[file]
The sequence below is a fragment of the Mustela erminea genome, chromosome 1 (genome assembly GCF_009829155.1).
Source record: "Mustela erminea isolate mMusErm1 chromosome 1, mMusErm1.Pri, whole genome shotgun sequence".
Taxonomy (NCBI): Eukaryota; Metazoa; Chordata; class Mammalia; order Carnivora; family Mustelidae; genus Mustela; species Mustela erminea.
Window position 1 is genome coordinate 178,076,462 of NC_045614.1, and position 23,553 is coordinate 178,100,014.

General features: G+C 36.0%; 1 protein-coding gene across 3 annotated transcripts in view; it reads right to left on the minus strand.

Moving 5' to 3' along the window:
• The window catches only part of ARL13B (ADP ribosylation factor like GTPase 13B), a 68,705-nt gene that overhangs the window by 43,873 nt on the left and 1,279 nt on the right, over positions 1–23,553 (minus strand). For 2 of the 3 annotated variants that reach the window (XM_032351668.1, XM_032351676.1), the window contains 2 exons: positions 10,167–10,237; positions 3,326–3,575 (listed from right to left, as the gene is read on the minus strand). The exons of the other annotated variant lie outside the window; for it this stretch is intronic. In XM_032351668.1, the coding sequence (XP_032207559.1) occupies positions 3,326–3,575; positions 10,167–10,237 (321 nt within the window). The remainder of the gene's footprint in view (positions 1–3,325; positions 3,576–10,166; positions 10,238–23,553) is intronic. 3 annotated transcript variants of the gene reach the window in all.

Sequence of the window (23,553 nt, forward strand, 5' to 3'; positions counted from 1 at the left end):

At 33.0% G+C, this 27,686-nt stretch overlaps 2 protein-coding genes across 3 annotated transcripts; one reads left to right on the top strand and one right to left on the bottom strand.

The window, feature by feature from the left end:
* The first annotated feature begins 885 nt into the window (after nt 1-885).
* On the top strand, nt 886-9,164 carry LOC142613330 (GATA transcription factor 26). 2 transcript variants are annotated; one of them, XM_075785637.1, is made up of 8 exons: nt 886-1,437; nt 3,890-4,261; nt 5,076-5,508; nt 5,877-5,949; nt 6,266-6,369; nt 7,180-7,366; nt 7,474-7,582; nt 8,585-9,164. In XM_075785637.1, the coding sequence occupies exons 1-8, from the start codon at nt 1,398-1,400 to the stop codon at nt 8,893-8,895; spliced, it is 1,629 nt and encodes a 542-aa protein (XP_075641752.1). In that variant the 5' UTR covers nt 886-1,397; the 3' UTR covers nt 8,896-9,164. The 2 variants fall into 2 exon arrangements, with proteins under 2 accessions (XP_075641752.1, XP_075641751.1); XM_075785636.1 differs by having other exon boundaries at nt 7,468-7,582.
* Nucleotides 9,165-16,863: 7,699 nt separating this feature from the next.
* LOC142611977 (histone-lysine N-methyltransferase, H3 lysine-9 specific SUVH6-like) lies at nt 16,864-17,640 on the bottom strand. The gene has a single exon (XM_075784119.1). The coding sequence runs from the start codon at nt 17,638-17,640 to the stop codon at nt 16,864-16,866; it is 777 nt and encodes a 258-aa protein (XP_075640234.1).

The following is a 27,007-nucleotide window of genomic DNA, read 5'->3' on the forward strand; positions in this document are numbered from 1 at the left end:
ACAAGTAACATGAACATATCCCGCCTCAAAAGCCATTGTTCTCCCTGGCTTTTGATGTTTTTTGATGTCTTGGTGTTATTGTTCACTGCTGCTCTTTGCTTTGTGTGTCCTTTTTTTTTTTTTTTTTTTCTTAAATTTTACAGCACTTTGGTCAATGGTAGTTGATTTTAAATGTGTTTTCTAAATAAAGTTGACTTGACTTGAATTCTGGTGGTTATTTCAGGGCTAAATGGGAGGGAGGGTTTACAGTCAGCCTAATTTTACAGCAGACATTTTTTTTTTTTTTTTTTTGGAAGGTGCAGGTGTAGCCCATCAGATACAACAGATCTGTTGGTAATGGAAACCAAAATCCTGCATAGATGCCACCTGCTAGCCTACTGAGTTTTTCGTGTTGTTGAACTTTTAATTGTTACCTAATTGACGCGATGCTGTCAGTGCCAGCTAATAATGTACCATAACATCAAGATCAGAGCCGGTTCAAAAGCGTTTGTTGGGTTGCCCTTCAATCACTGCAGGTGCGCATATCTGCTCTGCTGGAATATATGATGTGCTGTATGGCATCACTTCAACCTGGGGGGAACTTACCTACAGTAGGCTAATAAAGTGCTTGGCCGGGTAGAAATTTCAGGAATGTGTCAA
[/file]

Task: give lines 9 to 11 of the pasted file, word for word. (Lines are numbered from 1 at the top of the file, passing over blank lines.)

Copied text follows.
At 33.0% G+C, this 27,686-nt stretch overlaps 2 protein-coding genes across 3 annotated transcripts; one reads left to right on the top strand and one right to left on the bottom strand.

The window, feature by feature from the left end:
* The first annotated feature begins 885 nt into the window (after nt 1-885).